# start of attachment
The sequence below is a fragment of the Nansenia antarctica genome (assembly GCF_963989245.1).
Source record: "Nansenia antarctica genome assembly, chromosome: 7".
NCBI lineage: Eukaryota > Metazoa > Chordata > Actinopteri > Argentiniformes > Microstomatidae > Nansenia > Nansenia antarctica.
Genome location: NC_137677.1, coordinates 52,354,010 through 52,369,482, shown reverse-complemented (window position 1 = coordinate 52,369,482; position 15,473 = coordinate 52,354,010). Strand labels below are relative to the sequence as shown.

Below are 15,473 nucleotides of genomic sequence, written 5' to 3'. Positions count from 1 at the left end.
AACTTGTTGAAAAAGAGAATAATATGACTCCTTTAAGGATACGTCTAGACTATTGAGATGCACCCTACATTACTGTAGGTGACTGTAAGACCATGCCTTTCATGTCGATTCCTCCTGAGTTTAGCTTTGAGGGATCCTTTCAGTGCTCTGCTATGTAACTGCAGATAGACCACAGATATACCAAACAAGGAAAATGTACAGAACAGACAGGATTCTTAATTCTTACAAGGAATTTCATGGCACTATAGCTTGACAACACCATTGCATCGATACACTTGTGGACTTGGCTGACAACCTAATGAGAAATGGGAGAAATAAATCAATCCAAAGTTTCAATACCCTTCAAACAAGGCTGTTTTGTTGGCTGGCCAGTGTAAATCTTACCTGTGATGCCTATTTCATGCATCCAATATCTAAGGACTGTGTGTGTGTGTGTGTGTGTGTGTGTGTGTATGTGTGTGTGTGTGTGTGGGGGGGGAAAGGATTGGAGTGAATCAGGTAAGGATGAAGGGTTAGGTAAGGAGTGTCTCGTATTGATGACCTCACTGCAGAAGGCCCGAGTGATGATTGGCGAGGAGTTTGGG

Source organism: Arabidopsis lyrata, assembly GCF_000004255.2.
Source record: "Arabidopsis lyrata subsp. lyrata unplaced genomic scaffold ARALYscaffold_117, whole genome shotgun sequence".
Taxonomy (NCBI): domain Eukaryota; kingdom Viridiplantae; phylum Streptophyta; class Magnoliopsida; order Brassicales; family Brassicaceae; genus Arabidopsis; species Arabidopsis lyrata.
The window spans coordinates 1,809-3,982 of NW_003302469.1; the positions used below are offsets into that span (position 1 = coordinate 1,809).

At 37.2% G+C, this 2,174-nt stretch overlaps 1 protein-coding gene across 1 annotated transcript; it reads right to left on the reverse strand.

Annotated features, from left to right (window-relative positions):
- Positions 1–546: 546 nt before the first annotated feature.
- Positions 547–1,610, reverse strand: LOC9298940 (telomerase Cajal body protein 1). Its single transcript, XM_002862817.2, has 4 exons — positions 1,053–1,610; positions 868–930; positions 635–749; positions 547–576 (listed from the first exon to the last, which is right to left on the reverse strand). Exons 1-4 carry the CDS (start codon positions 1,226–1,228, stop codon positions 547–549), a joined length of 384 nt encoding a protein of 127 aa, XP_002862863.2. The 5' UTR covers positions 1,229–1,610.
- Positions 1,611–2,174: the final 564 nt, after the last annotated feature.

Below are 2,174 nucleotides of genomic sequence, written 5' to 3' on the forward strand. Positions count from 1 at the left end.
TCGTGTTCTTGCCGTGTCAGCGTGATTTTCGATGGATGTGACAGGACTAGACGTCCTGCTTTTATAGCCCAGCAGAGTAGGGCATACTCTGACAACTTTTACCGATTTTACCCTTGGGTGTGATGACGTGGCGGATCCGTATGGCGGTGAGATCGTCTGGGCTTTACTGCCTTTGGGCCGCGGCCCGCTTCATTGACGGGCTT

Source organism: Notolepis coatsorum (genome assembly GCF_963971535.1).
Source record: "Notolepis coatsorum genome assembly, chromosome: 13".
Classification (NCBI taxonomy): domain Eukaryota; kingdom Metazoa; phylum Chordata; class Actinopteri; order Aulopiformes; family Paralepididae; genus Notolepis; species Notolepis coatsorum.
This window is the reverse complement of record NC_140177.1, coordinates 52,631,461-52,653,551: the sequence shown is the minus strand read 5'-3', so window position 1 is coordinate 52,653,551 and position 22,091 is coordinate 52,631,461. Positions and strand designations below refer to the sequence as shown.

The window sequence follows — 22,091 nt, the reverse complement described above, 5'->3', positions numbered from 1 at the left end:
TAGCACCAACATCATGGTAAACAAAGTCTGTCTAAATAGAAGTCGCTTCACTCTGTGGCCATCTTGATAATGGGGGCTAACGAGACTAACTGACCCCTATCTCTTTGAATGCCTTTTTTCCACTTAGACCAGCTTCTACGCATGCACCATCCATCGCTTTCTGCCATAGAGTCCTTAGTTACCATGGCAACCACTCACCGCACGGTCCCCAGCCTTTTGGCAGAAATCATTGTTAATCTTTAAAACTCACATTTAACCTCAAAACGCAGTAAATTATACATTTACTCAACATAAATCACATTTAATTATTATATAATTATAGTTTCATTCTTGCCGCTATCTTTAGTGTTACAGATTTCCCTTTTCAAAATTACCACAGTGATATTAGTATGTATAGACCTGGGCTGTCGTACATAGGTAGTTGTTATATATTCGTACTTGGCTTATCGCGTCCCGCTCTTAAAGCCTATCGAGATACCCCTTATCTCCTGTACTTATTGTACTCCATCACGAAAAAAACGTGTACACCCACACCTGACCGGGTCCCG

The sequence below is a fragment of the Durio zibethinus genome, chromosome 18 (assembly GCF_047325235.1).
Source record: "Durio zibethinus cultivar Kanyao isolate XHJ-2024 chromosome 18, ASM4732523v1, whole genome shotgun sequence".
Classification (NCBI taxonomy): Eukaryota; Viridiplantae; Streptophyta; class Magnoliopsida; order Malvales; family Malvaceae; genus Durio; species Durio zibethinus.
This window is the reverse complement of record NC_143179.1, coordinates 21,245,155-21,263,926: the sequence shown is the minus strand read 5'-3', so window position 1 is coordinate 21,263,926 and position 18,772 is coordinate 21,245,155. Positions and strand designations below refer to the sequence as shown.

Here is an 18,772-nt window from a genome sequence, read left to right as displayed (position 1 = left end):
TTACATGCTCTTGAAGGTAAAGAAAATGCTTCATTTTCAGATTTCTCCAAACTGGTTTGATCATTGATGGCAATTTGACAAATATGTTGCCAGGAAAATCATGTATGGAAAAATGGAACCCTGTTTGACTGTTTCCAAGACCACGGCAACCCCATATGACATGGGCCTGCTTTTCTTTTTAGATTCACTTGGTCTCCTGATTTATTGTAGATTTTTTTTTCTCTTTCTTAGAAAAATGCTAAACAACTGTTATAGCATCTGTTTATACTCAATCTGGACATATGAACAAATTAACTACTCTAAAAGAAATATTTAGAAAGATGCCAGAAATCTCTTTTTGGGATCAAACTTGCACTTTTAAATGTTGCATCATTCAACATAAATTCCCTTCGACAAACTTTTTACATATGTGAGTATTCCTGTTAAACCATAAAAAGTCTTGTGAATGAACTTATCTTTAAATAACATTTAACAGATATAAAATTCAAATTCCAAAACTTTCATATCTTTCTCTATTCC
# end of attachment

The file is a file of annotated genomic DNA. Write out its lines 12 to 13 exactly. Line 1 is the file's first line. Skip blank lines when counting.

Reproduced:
Annotated features, from left to right (window-relative positions):
- Positions 1–546: 546 nt before the first annotated feature.